Entering office in 2003, Minnesota Gov. Tim Pawlenty immediately had his hands full. The state budget was $4.5 million in the red, and nearly half the state's work force would reach retirement age in fewer than 15 years.
Pawlenty's solution was transformation. The governor demanded, through a series of executive orders issued in 2005, that Minnesota state government begin acting like a single enterprise instead of a loose amalgamation of independent agencies.
Pawlenty's plan, known as the Drive to Excellence, called for changes in a wide range of state operations -- addressing how the state purchases goods and services, how it licenses and regulates businesses, and how it manages grants and real property, to name a few.
Slightly more than a year later, the reforms -- powered by a healthy dose of new technology -- are starting to pay off.
A strategic sourcing initiative is expected to save more than $20 million annually on state purchases. A new Web portal provides one-stop access to more than 600 licensing programs operated by more than 40 state agencies. And construction-regulation reform is consolidating activities previously spread across five state agencies into a single Construction Codes and Licensing Division.
As chairman of the initial Drive to Excellence steering committee, Scott Brener played a key role in selling these massive changes to skeptical state agencies. Brener, commissioner of the Department of Labor and Industry, helped lead a process that solicited recommendations from top management and front-line agency employees throughout the state. The result was more than 400 ideas for improving government operations. Ultimately the suggestions were distilled into a road map that guides the massive transformation initiative.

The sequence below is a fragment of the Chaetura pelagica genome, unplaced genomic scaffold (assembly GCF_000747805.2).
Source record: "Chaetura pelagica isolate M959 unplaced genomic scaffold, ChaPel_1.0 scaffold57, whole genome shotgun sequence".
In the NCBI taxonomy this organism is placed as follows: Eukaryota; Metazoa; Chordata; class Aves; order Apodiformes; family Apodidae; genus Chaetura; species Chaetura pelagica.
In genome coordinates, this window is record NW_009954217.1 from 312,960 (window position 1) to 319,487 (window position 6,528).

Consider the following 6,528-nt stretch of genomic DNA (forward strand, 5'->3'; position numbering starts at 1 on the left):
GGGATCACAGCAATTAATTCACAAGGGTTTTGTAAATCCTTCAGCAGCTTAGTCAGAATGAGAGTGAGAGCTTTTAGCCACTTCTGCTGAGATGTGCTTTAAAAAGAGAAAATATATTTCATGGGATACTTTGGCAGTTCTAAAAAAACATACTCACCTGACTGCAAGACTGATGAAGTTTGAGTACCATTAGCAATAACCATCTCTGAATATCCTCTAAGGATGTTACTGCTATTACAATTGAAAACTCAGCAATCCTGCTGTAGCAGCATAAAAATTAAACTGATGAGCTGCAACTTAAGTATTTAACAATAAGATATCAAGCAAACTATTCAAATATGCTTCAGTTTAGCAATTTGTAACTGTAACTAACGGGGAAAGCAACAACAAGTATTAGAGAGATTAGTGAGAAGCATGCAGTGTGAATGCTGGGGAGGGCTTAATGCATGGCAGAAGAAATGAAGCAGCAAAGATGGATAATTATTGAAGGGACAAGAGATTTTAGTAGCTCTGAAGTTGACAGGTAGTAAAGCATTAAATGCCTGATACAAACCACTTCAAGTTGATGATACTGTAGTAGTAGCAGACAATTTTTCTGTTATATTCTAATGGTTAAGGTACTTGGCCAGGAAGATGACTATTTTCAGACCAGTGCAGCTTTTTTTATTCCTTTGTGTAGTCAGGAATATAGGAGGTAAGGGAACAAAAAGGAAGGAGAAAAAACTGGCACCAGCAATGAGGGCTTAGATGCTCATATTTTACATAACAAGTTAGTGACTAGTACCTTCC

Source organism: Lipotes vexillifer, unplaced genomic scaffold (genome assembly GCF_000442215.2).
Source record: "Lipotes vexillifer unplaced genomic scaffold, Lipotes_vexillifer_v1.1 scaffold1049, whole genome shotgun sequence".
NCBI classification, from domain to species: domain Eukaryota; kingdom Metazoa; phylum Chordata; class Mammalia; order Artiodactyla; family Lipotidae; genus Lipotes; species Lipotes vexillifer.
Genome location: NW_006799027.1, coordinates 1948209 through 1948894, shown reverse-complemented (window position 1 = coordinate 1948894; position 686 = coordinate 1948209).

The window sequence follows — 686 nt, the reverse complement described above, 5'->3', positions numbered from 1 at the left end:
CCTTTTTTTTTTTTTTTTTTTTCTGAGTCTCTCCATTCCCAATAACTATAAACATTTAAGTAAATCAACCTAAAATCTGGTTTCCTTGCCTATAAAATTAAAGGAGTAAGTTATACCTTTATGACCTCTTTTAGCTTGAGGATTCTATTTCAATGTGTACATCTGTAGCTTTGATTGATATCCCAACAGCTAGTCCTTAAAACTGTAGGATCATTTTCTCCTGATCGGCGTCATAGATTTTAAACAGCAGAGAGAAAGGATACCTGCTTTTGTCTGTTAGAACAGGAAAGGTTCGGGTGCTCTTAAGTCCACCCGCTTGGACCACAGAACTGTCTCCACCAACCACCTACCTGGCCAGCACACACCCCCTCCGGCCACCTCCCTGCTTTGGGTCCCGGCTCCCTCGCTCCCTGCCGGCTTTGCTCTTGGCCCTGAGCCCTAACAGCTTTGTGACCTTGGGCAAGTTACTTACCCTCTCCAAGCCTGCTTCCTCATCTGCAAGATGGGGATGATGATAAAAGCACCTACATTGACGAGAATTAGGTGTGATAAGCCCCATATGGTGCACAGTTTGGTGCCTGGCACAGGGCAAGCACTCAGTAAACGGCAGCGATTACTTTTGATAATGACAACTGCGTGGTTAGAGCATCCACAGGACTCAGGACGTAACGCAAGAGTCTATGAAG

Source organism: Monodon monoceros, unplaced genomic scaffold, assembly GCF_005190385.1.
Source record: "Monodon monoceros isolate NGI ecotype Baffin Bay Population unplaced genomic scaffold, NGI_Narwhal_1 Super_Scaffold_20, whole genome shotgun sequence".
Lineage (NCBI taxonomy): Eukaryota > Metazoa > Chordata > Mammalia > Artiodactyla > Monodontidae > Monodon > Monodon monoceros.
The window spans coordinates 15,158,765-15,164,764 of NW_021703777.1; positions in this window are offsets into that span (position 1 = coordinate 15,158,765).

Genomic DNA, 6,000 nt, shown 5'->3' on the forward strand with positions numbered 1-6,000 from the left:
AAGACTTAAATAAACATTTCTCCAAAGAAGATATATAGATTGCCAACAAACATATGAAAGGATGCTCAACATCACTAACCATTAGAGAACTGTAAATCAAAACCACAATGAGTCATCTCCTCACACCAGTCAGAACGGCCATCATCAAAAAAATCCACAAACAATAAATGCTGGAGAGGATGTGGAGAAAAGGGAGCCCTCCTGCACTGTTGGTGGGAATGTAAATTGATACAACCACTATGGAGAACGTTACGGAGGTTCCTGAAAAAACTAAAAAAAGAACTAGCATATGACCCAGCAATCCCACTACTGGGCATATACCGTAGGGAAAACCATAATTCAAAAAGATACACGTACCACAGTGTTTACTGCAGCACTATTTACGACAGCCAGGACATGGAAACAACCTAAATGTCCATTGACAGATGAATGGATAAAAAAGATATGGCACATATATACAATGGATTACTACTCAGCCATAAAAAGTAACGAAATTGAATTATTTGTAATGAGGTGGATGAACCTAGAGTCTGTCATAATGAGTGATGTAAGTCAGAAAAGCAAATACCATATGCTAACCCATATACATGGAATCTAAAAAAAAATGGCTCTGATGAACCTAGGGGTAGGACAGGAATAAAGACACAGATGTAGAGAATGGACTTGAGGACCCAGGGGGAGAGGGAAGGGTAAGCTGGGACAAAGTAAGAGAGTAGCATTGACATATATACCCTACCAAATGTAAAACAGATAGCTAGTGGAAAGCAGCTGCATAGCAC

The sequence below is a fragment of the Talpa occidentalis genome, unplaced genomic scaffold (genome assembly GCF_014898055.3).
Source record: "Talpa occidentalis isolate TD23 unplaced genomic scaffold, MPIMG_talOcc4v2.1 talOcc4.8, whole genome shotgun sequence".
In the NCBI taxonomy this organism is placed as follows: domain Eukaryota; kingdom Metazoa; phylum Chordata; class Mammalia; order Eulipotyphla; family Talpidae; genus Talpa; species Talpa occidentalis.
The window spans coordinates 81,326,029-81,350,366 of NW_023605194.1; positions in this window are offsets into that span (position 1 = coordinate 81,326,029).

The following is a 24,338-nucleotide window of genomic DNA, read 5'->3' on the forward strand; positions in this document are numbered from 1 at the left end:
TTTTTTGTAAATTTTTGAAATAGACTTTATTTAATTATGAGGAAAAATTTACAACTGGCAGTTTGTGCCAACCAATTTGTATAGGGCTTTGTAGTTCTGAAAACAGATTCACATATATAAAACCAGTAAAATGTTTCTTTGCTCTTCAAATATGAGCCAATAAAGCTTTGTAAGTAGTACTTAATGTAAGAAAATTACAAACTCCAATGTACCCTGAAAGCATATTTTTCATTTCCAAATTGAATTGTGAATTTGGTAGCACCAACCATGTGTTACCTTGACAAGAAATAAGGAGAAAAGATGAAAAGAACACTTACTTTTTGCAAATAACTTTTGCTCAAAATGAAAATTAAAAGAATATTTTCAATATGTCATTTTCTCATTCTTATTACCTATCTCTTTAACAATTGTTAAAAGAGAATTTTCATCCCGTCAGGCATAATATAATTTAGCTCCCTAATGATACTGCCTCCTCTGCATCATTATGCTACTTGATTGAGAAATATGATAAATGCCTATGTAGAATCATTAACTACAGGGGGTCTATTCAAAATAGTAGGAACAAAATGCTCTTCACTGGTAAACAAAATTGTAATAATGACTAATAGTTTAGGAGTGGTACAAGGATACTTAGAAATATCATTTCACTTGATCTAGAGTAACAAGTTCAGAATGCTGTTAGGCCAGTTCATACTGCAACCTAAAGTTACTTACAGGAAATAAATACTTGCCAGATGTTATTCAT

For Minnesota citizens, these reforms are building a government that not only can withstand the upcoming retirement wave, but also delivers better services at a lower price.
Steve Towns is the former editor of Government Technology, and former executive editor for e.Republic Inc., publisher of GOVERNING, Government Technology, Public CIO and Emergency Management magazines. He has more than 20 years of writing and editing experience at newspapers and magazines, including more than 15 years of covering technology in the state and local government market. Steve now serves as the Deputy Chief Content Officer for e.Republic.